I refer to your leader of 25 October ("Merely adding an `I'?"). I am clearly one of very few people to have thoroughly read the Competition Commission Appeal Tribunal (CCAT) ruling.Were it not such an august body, one might question its impartiality. The ruling was so one-sided that, for the General Insurance Standards Council (GISC) and the British Insurance Brokers' Association (Biba) to still blame Andrew Paddick and the Institute of Insurance Brokers (IIB) for their woes, one must place their grasp on reality in some doubt. Instead of blindly accepting what is said by interested parties, I urge everyone to download the ruling and read it for themselves.
The fact that many intermediaries are now unregulated is the fault of the GISC, not the IIB. Had certain GISC instigators not been so determined to exclude the IIB and its director general, but accepted that a competing body would receive wide support and worded F42 appropriately, I doubt there would have even been an Association of British Travel Agents (ABTA) appeal in isolation.
IIB Registration Council (IIBRC) supporters are not against regulation. Why would we have voluntarily submitted ourselves to the rigours of the Insurance Brokers' Registration Council (IBRC) for more than 20 years if this was the case? We are in favour of choice and, while the UK remains a democracy, this should be encouraged. Accountants have two regulatory bodies and brokers should have the same.
The best way to ensure Treasury intervention and, ultimately, regulation by the FSA, which we can all do without, is for the GISC and its supporters to continue their bleating to the Treasury. Rather, they should accept what has happened and talk to the IIB who will be pleased to support a suitably modified F42 to allow so-minded firms to seek their regulation through IIBRC.
Time to sell ourselves
Can the London insurance market survive the current downturn and the knock-on effects of September 11? Yes it can.
Firstly, by recognising the robustness of the insurance industry (AM Best believes the industry as a whole will be able to meet its commitments) and, secondly, by focusing on the genuine added value it provides, which is so often overlooked both within and outside the insurance sector.
Insurers and their intermediaries must sell themselves as partners in risk and as providers of the security that enables businesses not only to survive, but also to actually operate. Insurance oils the wheels of commerce and industry.
Inevitably, premiums will increase and this will give rise to accusations of capitalisation on recent events.
It is vital, therefore, that insurers articulate the real value they add and the necessity for increased premiums to replenish a now severely emptied pot.
This will ensure the survival of the insurance industry, without which many companies would cease to operate.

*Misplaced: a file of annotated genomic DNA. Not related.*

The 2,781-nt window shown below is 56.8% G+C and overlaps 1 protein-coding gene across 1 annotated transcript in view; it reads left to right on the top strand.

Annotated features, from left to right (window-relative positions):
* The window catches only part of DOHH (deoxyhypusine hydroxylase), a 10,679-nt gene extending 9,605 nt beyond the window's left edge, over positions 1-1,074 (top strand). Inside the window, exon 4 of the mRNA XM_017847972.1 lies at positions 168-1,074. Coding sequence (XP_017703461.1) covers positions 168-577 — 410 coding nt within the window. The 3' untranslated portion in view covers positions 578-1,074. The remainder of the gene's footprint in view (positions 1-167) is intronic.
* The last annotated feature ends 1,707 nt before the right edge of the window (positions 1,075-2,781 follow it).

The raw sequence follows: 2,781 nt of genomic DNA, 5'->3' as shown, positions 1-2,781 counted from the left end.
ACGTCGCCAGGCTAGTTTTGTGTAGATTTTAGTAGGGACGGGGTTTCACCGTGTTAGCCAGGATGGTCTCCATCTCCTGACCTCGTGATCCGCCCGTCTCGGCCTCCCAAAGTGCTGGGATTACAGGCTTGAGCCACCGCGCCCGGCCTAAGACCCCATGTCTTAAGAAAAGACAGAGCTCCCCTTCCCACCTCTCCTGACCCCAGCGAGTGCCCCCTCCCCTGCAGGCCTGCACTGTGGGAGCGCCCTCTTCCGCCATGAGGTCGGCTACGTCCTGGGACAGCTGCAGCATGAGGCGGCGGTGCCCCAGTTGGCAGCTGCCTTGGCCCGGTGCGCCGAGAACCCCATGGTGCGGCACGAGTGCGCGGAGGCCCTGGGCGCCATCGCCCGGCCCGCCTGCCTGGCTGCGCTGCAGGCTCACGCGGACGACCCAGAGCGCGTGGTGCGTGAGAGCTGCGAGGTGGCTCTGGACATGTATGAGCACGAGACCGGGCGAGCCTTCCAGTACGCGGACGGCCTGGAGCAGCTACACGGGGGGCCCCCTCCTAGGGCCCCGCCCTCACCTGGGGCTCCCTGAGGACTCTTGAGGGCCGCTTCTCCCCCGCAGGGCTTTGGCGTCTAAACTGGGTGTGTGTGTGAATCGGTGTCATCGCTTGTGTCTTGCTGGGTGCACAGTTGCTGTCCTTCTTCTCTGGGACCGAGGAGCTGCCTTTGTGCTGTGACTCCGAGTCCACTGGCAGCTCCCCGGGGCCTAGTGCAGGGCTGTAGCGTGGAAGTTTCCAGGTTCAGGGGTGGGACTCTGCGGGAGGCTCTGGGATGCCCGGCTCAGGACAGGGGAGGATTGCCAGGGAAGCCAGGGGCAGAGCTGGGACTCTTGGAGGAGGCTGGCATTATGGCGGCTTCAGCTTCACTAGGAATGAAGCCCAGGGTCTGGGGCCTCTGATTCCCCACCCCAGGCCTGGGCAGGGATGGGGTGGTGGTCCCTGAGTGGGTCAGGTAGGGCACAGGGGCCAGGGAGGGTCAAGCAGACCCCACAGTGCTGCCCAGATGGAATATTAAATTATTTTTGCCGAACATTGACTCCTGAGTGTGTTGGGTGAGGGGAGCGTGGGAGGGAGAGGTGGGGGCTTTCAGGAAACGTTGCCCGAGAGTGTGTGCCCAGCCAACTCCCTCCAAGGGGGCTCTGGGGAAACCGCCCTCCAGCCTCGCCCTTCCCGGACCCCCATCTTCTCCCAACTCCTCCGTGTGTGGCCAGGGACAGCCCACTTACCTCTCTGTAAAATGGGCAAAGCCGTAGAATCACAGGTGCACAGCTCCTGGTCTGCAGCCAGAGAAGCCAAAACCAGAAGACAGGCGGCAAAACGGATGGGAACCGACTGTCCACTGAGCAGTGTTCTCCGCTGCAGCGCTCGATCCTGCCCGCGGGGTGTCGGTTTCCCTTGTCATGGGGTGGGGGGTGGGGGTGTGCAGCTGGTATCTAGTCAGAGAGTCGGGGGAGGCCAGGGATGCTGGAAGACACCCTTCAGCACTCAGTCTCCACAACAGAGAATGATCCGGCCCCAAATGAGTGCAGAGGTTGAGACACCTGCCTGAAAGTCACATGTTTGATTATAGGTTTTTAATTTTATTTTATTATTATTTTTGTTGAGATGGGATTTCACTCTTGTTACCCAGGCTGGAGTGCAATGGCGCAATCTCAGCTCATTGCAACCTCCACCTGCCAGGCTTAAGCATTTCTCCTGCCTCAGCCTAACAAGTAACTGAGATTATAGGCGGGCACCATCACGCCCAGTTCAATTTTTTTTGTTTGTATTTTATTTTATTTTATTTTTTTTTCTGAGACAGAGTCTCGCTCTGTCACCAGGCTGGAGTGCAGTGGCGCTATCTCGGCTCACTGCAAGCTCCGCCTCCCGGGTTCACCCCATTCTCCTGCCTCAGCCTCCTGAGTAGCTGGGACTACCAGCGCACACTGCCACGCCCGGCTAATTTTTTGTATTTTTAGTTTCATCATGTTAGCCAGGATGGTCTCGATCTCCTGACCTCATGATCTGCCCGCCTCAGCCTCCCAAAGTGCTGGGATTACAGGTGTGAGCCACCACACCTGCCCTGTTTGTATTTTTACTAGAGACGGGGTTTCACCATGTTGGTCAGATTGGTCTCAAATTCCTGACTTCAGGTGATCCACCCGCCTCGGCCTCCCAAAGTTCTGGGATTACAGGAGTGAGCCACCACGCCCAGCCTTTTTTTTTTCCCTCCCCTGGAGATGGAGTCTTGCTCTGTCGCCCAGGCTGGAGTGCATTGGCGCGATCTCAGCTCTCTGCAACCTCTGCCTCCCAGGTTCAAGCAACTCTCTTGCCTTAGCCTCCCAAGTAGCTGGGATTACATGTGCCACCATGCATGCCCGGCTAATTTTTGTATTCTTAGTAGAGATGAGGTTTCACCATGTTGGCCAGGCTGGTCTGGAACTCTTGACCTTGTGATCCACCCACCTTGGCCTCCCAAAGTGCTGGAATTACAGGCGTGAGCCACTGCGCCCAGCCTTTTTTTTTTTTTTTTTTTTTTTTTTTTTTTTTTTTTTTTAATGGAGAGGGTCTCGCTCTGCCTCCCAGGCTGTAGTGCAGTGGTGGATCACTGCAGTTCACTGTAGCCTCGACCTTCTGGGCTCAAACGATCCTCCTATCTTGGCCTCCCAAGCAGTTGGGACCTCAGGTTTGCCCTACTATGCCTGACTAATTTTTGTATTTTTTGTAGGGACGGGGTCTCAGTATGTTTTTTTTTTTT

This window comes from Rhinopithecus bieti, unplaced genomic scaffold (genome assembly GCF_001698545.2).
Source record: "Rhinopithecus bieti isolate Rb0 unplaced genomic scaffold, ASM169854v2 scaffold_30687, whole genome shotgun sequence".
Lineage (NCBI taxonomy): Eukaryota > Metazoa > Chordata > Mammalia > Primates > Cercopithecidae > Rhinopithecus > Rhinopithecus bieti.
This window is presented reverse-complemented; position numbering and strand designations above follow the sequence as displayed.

Insurers must take the lead in restoring client confidence. One component must be to reaffirm their readiness to meet their obligations and pay all valid claims promptly and without debate.
They must also demonstrate their willingness and ability to provide solutions in these difficult times.
This is a time of opportunity for those with the vision, nerve and capital to trade on. Those with the right skills will dominate the market by capturing clients desperate for reassurance and the right insurance.
Effective Image Strategic Presentation Consultants
It is not for me to defend AXA following their expressed wish to renegotiate the contract for insuring the World Cup, but for Tony Banks to criticise them beggars belief ("AXA's Cup move shabby'", Insurance Times, 18 October).
This man was, for a time, sports minister in a government which contributed to the mess-up of the Wembley Stadium project, reneged on the commitment for the athletic stadium at Picketts Lock and broke many promises about the Millennium Dome.
My granny taught me people in glass houses shouldn't throw stones. Perhaps Mr Banks did not listen to his granny.
I was surprised to see the inaccuracies in the "Risk managers in sex discrimination row" story (Insurance Times, 21 August) and wish to have them corrected.
Firstly, I did not resign two weeks after returning from leave.
I resigned on 29 March while still on maternity leave.
I was left in an untenable situation due to a report being given to the chairman by IRM staff, of which the chairman's wife is one. I subsequently learned this report contained a number of issues to which there wasn't any substance.
A meeting date was suggested, at very short notice, almost three months after my resignation had been submitted. The meeting did not take place after mutual advice from both parties' legal advisers.
Maureen B Gibbins